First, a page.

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Confessions of a self-published author

I didn't start out a self-published author. I had a dream. Write a novel, get it published, sell millions, retire from reality. It was a good dream. Not that there is anything wrong with self-publishing, but I hadn't a clue how to do it. And when I started out writing, it was either traditionally publish, or vanity publish.

For those who don't know what a vanity publisher is, they take your book with all its structural flaws and typos, they create a cover, they produce this book, and charge you $7,000 for it. But they'll send you 100 or more copies which you've then to distribute yourself. They do not edit the book at all.

This is no lie or exaggeration. Way, way, way back in 1996 when I wrote my first horror novel, Poison in the Pond, I saw an ad in a writers magazine for a publisher, so I sent them my novel and they sent me back a lovely letter telling me that they'd gladly publish it, for $7,000. Back then!! What would the cost be now?

Of course I said no. I didn't have $7,000. So I continued writing and submitting to publishers. I continued learning more about the process of pitching to publishers. I took courses, joined writers groups, attended conventions and seminars. I still didn't want to self-publish. Was it because of a stigma attached to the label? Possibly. Was it because I didn't want to do this because I had no idea what this was? More likely. One does not hop into a helicopter and expect the fly the thing solo. Not if one wants to live and tell the tale.

I wanted a publisher because they had the expertise that I did not. Imagine my delight when I finally landed a small-press publisher for my first book, The Bird with the Broken Wing. I learned a lot during this process.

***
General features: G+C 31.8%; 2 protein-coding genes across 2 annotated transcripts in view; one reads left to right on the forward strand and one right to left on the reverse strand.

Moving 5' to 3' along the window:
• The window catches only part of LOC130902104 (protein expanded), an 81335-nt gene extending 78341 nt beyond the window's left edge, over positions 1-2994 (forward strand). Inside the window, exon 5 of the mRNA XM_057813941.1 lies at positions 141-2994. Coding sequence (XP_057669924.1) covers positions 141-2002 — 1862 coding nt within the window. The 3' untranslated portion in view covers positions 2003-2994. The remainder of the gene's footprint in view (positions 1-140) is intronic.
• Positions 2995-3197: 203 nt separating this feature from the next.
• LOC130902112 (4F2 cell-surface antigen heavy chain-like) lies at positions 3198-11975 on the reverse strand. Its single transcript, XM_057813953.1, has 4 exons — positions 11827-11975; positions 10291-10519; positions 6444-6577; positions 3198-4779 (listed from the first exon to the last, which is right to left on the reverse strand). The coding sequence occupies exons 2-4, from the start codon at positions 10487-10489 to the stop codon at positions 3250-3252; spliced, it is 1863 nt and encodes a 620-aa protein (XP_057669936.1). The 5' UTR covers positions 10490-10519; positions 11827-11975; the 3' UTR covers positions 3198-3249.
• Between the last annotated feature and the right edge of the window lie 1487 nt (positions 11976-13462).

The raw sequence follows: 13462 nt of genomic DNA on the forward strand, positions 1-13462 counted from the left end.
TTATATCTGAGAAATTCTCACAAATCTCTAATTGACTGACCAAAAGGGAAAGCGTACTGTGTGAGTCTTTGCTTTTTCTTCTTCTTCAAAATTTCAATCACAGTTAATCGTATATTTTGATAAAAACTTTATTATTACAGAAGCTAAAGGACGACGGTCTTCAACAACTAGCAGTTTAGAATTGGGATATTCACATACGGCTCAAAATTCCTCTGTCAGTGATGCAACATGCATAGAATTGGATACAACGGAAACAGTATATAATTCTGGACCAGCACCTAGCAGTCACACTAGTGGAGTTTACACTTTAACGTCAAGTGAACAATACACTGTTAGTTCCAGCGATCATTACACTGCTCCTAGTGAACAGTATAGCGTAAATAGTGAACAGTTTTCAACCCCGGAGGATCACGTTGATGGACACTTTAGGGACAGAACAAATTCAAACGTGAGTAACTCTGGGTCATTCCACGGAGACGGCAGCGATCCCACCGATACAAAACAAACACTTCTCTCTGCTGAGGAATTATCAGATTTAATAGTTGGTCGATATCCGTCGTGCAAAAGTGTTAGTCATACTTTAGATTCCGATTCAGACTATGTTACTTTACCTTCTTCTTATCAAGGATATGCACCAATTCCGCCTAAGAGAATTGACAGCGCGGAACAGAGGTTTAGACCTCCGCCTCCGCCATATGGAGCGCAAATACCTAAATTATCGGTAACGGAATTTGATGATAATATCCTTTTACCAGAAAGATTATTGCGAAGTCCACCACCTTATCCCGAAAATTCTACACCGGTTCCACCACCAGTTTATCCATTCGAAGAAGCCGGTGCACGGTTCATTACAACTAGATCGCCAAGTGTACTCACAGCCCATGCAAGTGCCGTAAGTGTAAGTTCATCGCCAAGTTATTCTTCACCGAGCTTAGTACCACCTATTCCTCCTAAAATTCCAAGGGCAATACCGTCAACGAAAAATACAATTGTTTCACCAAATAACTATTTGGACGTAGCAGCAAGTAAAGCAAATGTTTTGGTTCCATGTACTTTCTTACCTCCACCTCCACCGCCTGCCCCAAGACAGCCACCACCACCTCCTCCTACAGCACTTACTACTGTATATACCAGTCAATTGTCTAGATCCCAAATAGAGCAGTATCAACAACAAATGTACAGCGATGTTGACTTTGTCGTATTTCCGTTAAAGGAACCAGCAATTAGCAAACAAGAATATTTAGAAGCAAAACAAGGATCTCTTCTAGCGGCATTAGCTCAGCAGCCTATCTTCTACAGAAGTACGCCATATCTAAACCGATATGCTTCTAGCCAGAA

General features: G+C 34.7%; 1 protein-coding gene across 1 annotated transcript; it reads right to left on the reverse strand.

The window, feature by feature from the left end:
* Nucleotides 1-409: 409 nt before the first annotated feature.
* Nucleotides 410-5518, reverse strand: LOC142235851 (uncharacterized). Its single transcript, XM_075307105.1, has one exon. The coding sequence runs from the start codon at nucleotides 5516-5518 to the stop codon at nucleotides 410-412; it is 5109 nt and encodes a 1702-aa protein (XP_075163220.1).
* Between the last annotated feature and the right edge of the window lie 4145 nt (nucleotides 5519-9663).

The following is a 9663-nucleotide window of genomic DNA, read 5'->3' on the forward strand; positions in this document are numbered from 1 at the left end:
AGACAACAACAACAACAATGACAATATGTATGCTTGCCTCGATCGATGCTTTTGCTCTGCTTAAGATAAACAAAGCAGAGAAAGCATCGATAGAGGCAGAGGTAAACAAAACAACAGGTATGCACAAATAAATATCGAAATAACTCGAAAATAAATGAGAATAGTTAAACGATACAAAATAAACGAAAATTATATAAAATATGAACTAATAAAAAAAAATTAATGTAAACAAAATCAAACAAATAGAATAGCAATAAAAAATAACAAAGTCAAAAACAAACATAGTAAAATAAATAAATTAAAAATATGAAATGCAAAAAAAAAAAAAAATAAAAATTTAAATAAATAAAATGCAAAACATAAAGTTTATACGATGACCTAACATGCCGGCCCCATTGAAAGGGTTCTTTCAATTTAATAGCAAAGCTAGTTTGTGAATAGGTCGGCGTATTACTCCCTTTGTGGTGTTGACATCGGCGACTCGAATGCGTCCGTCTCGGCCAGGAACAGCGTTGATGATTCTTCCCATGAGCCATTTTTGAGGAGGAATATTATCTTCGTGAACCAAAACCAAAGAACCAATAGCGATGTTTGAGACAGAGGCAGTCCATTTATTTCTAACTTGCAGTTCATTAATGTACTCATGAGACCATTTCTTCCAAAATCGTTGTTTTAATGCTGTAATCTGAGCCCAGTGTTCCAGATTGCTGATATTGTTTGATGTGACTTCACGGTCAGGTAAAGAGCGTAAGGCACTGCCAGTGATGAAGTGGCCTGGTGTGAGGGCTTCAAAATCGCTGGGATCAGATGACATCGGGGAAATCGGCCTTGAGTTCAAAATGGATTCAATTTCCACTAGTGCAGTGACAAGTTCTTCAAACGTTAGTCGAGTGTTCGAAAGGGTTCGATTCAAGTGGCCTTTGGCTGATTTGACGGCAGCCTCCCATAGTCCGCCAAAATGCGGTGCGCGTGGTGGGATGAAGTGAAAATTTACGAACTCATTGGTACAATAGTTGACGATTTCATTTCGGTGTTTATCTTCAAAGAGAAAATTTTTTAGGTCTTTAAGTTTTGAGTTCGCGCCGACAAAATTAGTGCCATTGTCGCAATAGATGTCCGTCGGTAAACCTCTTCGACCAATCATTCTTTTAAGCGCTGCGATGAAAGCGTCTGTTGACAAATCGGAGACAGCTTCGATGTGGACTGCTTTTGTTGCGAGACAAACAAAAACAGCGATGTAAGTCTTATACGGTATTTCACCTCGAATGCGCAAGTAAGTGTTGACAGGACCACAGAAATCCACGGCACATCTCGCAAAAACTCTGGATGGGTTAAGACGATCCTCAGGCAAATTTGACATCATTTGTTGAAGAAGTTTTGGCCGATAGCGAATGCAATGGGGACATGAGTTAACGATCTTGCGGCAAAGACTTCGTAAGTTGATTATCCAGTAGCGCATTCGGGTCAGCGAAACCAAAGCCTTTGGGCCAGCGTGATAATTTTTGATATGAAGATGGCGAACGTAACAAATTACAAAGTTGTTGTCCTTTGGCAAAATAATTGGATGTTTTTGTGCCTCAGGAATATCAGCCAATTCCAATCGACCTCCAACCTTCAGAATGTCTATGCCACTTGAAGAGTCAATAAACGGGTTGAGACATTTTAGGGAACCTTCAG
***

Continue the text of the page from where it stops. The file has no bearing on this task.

original book cover, amazing!! courtesy Eithne Ni Anulain
The publisher created an awesome book cover. I was assigned a good editor. The end product is the best I could do at the time. It could do with a little more smoothing out, but overall, it has structure, plot, characters, twists...all the good ingredients of a novel. This publisher accepted my second book, Feedback, and again they created a great cover and I got to work with an awesome editor.

I learned so much with these two books, that when it came to book three, Little Red Gem, and when I couldn't sell it elsewhere, I was confident to self-publish. What I did was create my own book cover, and I edited it myself using structural editing comments provided by an editor. Then the book went to beta readers, and I was happy with the end result.

So I continued writing and pitching, and then one day I received an email that my publisher was dropping all their Young Adult titles. I was without a publisher. I had two choices: shop the books around to another publisher, or publish them myself.

Self-pubbed authors typically belong to social media groups and often ask for advice. There are those in one group who would suggest a reboot in this situation, but at the time, I didn't want to reboot and relaunch, I was already writing another series of books.

I chose to self-publish. (One thing I've learned along the way is that agents and publishers don't like a book that's already been shopped around so this turned out to be the right approach and saved me lots of time I might otherwise have wasted.) At first, I created simple book covers and I got these loaded up to Amazon and Smashwords so I didn't lose all the reviews I'd slaved so hard to get.  Then I sort of left them there because I was writing other books. I didn't really know if I wanted to continue writing young adult fiction. It was incredibly hard to pitch and to sell. So I started writing a dystopian series.

My perceptions of self-publishing had changed through circumstances out of my control. And this was only the beginning. If you're considering self-publishing, maybe this short post has given you some insight. I'll write some more "confessions of a self-published author" posts. Stay tuned.

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